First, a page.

AbstractThis study is a description of the morphology and syntax of Nggem, a language spoken in the highlands of the province of Papua (fonnerly Irian Jaya), Indonesia Nggem is a language in the Dani family of languages, and has many features typical of highland New Guinea languages.
Nggem is predominantly a verb final language, but otherwise the order of arguments in the clause is flexible. Phrases are more rigid in the order of elements, and the major phrase types are left headed.
Nggem distinguishes the major word classes of nouns, adjectives and verbs, as well as a number of minor word classes. In comparison with verbs, non-verbal word classes have relatively little morphology, with the primary exception being pronominal prefixes. Verbs on the other hand have complex morphology. Verbs have a high functional load, and many clauses consist of only a verb.
Verbs have a three-way inflection of mode and several tenses, each with idiosyncratic subject inflection. Verbs may also be inflected for hortative and imperative, negation, and various relationships between events such as sequence, simultaneity, condition, minor stage in larger event and equal stage in larger event. Some of these categories also indicate switch reference.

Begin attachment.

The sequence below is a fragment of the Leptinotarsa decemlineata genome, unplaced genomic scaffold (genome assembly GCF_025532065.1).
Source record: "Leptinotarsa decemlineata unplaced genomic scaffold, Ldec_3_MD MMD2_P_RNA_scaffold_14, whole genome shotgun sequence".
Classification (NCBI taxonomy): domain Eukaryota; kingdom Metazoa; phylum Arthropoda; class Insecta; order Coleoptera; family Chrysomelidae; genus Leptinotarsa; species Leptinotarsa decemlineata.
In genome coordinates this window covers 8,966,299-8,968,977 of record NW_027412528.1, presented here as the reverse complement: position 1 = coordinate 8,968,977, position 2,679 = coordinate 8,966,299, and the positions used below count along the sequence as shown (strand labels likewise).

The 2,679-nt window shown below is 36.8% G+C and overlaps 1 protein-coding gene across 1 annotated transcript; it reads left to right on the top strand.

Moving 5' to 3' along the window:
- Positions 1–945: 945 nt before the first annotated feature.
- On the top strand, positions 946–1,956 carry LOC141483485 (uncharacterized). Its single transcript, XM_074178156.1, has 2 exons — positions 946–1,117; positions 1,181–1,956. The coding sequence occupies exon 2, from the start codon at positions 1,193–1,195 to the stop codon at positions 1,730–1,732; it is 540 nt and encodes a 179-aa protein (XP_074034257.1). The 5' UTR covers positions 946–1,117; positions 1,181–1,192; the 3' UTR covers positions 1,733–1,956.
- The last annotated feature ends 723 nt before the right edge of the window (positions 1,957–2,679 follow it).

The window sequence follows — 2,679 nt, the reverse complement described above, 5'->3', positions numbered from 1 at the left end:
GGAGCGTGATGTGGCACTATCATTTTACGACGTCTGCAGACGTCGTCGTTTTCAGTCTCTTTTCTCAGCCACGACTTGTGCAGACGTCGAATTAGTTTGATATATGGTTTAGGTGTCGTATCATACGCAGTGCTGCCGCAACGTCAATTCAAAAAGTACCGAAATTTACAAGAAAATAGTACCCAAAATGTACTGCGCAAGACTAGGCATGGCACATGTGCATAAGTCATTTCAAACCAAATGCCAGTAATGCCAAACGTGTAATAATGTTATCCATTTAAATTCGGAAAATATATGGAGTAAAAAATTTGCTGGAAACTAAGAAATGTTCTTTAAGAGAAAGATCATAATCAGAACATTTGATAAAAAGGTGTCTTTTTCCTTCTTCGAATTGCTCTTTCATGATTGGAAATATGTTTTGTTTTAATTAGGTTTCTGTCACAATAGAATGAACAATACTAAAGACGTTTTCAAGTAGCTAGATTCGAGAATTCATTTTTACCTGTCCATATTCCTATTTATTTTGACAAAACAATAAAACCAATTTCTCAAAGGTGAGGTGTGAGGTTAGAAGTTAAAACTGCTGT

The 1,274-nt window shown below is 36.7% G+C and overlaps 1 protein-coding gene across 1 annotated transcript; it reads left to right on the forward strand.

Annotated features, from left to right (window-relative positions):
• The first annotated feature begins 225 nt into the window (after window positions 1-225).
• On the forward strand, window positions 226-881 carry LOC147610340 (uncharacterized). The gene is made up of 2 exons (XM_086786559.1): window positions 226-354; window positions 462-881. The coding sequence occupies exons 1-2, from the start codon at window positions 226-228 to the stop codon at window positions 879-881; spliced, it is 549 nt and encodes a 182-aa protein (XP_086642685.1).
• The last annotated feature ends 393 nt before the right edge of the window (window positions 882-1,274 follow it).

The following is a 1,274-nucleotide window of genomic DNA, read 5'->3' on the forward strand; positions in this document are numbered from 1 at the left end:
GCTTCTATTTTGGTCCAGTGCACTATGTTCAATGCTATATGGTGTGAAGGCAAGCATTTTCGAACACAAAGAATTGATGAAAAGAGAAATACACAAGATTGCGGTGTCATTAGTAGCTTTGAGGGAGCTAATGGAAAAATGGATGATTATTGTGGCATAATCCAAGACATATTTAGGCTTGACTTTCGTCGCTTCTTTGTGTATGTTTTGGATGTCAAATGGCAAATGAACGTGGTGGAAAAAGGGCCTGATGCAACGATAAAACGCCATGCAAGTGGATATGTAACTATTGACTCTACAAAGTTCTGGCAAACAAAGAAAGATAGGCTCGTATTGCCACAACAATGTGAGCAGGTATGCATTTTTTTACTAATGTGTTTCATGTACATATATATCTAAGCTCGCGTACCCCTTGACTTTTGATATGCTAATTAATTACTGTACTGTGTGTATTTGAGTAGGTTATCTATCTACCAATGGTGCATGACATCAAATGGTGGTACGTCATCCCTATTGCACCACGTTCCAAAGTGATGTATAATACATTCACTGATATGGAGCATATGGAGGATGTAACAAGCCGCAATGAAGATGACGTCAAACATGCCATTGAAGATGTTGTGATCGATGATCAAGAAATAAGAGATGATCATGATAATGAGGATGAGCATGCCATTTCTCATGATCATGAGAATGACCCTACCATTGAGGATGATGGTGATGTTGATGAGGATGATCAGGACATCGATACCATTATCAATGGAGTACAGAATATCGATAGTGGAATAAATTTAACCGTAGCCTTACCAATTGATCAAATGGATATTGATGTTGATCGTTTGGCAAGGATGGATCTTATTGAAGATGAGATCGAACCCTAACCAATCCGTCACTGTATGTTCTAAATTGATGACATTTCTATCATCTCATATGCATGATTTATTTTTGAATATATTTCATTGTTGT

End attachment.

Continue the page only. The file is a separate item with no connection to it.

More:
Person and number of objects is indicated on the verb by compounded auxiliaries, as is middle voice. Another kind of inchoative is expressed by the verb meaning 'say' in conjunction with generic verbs. Progressive aspect is expressed by an auxiliary related to the verb meaning 'stay'.
As with many other Papuan languages, clause chaining is common, and some serial verb constructions are found.
|Date of Award||Nov 2002|
|Supervisor||Paul Black (Supervisor)|